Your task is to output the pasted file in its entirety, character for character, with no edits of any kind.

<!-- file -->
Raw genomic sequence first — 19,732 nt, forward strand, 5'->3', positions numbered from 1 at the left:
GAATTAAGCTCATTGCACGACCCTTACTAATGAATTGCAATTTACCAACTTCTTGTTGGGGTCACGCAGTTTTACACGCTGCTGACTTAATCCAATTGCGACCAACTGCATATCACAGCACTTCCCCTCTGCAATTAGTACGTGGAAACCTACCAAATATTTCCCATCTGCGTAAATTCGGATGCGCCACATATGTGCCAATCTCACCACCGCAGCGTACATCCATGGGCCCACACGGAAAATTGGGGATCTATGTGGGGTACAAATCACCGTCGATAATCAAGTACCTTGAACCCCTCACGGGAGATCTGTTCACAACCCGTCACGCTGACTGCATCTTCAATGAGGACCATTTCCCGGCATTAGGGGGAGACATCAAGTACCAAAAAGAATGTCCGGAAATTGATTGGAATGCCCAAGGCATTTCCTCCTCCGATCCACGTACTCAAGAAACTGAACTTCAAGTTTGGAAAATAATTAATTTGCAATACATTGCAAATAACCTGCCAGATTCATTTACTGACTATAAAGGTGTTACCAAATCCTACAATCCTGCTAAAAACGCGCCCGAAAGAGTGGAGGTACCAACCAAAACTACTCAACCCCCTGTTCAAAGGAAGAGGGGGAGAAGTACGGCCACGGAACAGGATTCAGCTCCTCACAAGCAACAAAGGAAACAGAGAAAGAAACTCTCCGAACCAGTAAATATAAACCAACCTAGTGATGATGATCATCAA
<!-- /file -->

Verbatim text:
Raw genomic sequence first — 19,732 nt, forward strand, 5'->3', positions numbered from 1 at the left:
GAATTAAGCTCATTGCACGACCCTTACTAATGAATTGCAATTTACCAACTTCTTGTTGGGGTCACGCAGTTTTACACGCTGCTGACTTAATCCAATTGCGACCAACTGCATATCACAGCACTTCCCCTCTGCAATTAGTACGTGGAAACCTACCAAATATTTCCCATCTGCGTAAATTCGGATGCGCCACATATGTGCCAATCTCACCACCGCAGCGTACATCCATGGGCCCACACGGAAAATTGGGGATCTATGTGGGGTACAAATCACCGTCGATAATCAAGTACCTTGAACCCCTCACGGGAGATCTGTTCACAACCCGTCACGCTGACTGCATCTTCAATGAGGACCATTTCCCGGCATTAGGGGGAGACATCAAGTACCAAAAAGAATGTCCGGAAATTGATTGGAATGCCCAAGGCATTTCCTCCTCCGATCCACGTACTCAAGAAACTGAACTTCAAGTTTGGAAAATAATTAATTTGCAATACATTGCAAATAACCTGCCAGATTCATTTACTGACTATAAAGGTGTTACCAAATCCTACAATCCTGCTAAAAACGCGCCCGAAAGAGTGGAGGTACCAACCAAAACTACTCAACCCCCTGTTCAAAGGAAGAGGGGGAGAAGTACGGCCACGGAACAGGATTCAGCTCCTCACAAGCAACAAAGGAAACAGAGAAAGAAACTCTCCGAACCAGTAAATATAAACCAACCTAGTGATGATGATCATCAA